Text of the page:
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Did you try calling the IRS to talk to a human, but it didn't work? Here's why #TheQandA

Our #TheQandA team spoke to the IRS to get you answers.

WASHINGTON — The IRS announced hey are adding 3,500 phone attendants to operate a phone line for people with questions about their economic impact payments. When you call the number, the IRS told the QandA team that you’ll hear automated prompts. At the end of the prompt, they said you’ll have the option to speak to a representative.

Well, so many of you reached out to us saying that you can’t get through to anyone. So a member of our team tried calling. After listening to the automated messages and waiting for 10 minutes we were able to get through to a representative.

RELATED: You can now call the IRS with your stimulus check questions

They didn’t take our team member's name nor social security number. In fact, they weren’t able to provide any specific information regarding our team member's check. So we reached back out to the IRS via email.

They sent the following response:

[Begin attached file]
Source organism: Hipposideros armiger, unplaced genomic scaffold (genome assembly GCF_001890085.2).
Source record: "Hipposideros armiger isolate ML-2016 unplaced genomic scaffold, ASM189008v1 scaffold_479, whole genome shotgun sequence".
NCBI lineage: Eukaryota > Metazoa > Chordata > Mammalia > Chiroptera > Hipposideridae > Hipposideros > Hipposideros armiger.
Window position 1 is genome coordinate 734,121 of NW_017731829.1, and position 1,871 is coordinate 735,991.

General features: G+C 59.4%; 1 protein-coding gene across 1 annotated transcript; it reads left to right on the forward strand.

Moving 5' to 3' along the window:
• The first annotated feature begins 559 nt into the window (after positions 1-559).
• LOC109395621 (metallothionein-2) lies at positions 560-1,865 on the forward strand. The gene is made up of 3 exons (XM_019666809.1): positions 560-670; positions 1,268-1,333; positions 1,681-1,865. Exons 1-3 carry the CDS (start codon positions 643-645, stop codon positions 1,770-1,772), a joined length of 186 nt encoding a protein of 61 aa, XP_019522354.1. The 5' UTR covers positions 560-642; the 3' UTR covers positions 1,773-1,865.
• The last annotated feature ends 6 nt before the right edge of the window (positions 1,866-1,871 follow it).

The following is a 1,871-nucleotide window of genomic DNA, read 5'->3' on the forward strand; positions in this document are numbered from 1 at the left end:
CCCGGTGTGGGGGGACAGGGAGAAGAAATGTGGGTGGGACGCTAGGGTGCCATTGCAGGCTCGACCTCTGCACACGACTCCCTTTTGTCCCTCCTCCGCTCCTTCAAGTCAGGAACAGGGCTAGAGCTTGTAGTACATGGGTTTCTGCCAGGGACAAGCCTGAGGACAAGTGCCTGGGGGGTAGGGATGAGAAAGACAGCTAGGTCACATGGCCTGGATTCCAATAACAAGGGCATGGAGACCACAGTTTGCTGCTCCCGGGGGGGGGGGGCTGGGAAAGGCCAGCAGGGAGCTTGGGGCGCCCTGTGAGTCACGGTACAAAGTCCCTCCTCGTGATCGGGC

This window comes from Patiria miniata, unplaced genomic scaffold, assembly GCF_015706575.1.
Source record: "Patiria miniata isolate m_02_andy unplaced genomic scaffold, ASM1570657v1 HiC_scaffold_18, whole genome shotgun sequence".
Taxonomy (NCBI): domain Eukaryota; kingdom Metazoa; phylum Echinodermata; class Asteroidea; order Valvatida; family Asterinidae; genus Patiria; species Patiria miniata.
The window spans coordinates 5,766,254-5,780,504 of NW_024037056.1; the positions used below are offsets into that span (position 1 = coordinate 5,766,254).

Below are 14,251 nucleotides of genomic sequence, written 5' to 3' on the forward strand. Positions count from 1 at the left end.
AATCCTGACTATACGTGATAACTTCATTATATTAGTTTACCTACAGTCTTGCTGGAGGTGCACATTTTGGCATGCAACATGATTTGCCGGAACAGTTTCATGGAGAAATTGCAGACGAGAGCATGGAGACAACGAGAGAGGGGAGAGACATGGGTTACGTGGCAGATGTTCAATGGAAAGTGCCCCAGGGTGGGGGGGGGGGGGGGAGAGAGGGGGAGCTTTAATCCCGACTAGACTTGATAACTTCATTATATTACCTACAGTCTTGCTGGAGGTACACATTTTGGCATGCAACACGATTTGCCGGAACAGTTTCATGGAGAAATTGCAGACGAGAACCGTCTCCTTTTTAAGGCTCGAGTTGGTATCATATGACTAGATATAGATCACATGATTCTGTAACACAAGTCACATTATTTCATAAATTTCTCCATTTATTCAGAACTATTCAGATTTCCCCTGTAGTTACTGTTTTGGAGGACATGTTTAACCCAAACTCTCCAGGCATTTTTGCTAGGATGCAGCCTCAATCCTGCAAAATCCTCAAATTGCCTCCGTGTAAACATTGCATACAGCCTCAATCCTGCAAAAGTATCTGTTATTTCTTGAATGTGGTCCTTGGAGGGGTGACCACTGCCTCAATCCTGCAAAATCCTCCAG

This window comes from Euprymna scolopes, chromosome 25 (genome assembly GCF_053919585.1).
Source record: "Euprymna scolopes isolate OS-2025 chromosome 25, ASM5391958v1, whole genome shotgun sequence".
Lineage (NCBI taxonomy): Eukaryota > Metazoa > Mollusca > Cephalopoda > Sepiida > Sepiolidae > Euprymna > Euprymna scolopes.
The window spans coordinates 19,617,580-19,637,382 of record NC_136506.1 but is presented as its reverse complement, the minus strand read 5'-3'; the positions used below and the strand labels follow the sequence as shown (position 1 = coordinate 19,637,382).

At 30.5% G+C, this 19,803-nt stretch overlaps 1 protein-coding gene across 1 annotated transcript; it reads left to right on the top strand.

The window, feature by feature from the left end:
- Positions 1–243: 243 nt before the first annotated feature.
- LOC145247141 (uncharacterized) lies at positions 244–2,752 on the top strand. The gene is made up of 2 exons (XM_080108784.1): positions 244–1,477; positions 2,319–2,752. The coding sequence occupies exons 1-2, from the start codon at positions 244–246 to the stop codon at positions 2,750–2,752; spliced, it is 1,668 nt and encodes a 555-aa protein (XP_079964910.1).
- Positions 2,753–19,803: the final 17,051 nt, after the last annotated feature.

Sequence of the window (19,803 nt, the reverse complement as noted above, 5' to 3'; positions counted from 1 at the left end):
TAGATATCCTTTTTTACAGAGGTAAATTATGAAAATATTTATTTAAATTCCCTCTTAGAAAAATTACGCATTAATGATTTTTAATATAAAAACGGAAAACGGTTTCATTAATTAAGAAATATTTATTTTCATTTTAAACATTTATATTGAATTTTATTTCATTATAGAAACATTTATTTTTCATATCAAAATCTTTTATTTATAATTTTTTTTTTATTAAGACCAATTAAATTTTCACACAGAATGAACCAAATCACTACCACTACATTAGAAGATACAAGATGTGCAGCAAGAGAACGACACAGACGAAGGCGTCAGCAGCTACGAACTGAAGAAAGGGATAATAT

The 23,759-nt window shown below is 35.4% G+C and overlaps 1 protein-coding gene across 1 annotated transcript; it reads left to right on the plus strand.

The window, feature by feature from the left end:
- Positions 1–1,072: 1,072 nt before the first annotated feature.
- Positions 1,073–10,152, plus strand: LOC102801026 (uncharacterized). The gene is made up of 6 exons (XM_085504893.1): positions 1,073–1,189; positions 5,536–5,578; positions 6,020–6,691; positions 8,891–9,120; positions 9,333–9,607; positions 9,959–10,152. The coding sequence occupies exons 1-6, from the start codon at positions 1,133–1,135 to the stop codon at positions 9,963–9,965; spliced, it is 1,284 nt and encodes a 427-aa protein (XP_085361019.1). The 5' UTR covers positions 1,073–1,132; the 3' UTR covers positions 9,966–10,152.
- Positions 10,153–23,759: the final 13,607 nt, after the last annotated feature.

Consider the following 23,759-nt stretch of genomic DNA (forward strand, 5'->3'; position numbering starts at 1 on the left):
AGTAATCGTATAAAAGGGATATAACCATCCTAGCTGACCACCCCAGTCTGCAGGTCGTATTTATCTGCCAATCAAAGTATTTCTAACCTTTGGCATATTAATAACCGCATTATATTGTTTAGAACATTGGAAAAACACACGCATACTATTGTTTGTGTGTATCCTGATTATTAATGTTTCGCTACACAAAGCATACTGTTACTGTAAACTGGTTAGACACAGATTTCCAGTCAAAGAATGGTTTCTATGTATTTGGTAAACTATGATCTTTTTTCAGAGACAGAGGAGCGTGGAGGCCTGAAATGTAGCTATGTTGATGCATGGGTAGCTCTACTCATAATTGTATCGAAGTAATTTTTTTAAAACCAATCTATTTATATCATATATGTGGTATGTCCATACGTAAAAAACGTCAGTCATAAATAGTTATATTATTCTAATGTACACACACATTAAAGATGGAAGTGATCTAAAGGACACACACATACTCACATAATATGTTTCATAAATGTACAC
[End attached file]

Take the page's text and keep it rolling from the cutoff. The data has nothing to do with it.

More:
"[Phone attendants] are not able to look up [a caller’s] account. They can only answer basic questions about the payments. The representative is an alternative to what’s in the phone message and posted online, but at this point, our online resources, FAQs and the Get My Payment tool, are still the best." 

RELATED: Here's why IRS' 'Get My Payment' may not work for you

The IRS announced that 3,500 people were going to be working the phone line, but today they told the QandA team that it may be a little while before they are fully staffed. 

"We’re scaling up staffing on that line, but demand has been very heavy," A representative from the IRS said via email. "In part for that reason, the option to speak to someone only comes at the end of the recorded messages. Even then, if a staff member is not available, the system typically won’t give the caller the option to speak to someone."

Credit: Getty Images/iStockphoto
Female using phone and charging on a public charger

So basically, the phone number and the person on the other end of the line aren’t going to help with complicated check situations. The IRS says the best way to answer your questions is through their FAQ list on their website as well as the Check My Payment tool. 

That may not be the answer you want to hear, but our team will keep pressing them for more answers and keep you posted.

RELATED: Can you ask to get your stimulus check on a debit card?

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